William C. Eward DVM, MD, Craig A. Rineer MD, James R. Urbaniak MD, Marc J. Richard MD, David S. Ruch MD

Osteonecrosis of the femoral head (ONFH) is a debilitating condition affecting primarily young patients. Free vascularized fibular grafting (FVFG) may provide a durable means to preserve the femoral head. When used in the precollapse stages of ONFH, this treatment may alter the course of disease.

Acetabular Tilt Correlates with Acetabular Version and Coverage in Hip Dysplasia

Masanori Fujii MD, PhD, Yasuharu Nakashima MD, PhD, Taishi Sato MD, Mio Akiyama MD, Yukihide Iwamoto MD, PhD

The rotational position of the acetabulum to the pelvis (acetabular tilt) may influence acetabular version and coverage of the femoral head. To date, the pathologic significance of acetabular tilt in hip dysplasia is unknown.

Extent of Tibiofemoral Osteoarthritis Before Knee Arthroplasty: Multicenter Data from the Osteoarthritis Initiative

Daniel L. Riddle PhD, William A. Jiranek MD, Robert S. Neff MD, Derek Whitaker MD, Jason R. Hull MD

Knee arthroplasty traditionally is recommended for persons with substantial disability and disabling pain attributable to moderate or severe osteoarthritis (OA). Pain and functional status after arthroplasty may be influenced by the extent of knee OA before surgery and recent evidence suggests persons with less severe knee OA before undergoing TKA have greater pain levels and worse function than persons with more severe knee OA.

Do Patient Expectations About Arthroplasty at Initial Presentation for Hip or Knee Pain Differ by Sex and Ethnicity?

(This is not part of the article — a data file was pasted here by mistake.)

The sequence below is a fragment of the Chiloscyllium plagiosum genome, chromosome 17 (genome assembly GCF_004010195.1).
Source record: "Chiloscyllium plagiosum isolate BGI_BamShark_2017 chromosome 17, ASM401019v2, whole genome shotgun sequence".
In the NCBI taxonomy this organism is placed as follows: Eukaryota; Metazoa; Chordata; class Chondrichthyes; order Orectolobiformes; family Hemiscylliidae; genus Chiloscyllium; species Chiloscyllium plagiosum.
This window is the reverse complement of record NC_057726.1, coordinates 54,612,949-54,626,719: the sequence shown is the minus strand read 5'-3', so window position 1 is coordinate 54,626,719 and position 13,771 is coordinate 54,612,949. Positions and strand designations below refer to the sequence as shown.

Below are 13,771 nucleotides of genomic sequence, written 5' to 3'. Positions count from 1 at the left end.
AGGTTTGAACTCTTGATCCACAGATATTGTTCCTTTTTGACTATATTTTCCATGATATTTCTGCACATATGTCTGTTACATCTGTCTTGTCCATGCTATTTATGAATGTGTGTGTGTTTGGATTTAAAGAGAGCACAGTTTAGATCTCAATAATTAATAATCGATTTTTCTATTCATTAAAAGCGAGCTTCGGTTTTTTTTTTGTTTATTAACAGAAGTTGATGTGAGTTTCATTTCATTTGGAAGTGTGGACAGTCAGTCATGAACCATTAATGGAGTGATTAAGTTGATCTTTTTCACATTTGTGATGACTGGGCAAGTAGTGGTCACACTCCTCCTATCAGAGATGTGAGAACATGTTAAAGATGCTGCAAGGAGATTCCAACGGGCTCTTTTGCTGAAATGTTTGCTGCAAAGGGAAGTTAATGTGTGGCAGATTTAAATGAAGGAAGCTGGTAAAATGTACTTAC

Carlos J. Lavernia MD, Juan S. Contreras MD, Javad Parvizi MD, Peter F. Sharkey MD, Robert Barrack MD, Mark D. Rossi PhD

Many studies show gender and ethnic differences in healthcare utilization and outcomes. Patients’ presurgical cognitions regarding surgical outcomes also may vary by gender and ethnicity and play a role in explaining utilization and outcome differences. However, it is unclear whether and to what extent gender and ethnicity play a role in patients’ presurgical cognitions.

Surgical Technique: Lateral Retinaculum Release in Knee Arthroplasty Using a Stepwise, Outside-in Technique

Rajesh N. Maniar MS(Orth), MCh(Orth), Tushar Singhi MS, Suyog Shashimohan Rathi MS, Jayesh Vinod Baviskar MS, Ravi Mohan Nayak MS

Lateral release of a tight lateral retinaculum in a TKA is intended to correct patellar maltracking but the widely used inside-out technique has associated risks. We describe an alternate stepwise outside-in technique, with titrated release intended to maximize the chance of preserving the superior lateral genicular artery (SLGA).

Complex Ankle Arthrodesis Using the Ilizarov Method Yields High Rate of Fusion

Austin T. Fragomen MD, Eugene Borst BA, Lindsay Schachter BS, Stephen Lyman PhD, S. Robert Rozbruch MD

Ankle arthrodesis may be achieved using the Ilizarov method. Comorbidities, such as diabetes, Charcot neuroarthropathy, osteomyelitis, leg length discrepancy, and smoking, can make an ankle fusion complex and may be associated with lower rates of healing.

Osteoporosis in Children and Young Adults: A Late Effect After Chemotherapy for Bone Sarcoma

Ulrike Michaela Pirker-Frühauf MD, Jörg Friesenbichler MD, Ernst-Christian Urban MD, Barbara Obermayer-Pietsch MD, Andreas Leithner MD

Premature bone loss after childhood chemotherapy may be underestimated in patients with bone sarcoma. Methotrexate (MTX), a standard agent in osteosarcoma protocols, reportedly reduces bone mineral density (BMD). The literature, however, has reported cases of BMD reduction in patients with Ewing's sarcoma treated without MTX. Thus, it is unclear whether osteoporosis after chemotherapy relates to MTX or to other factors.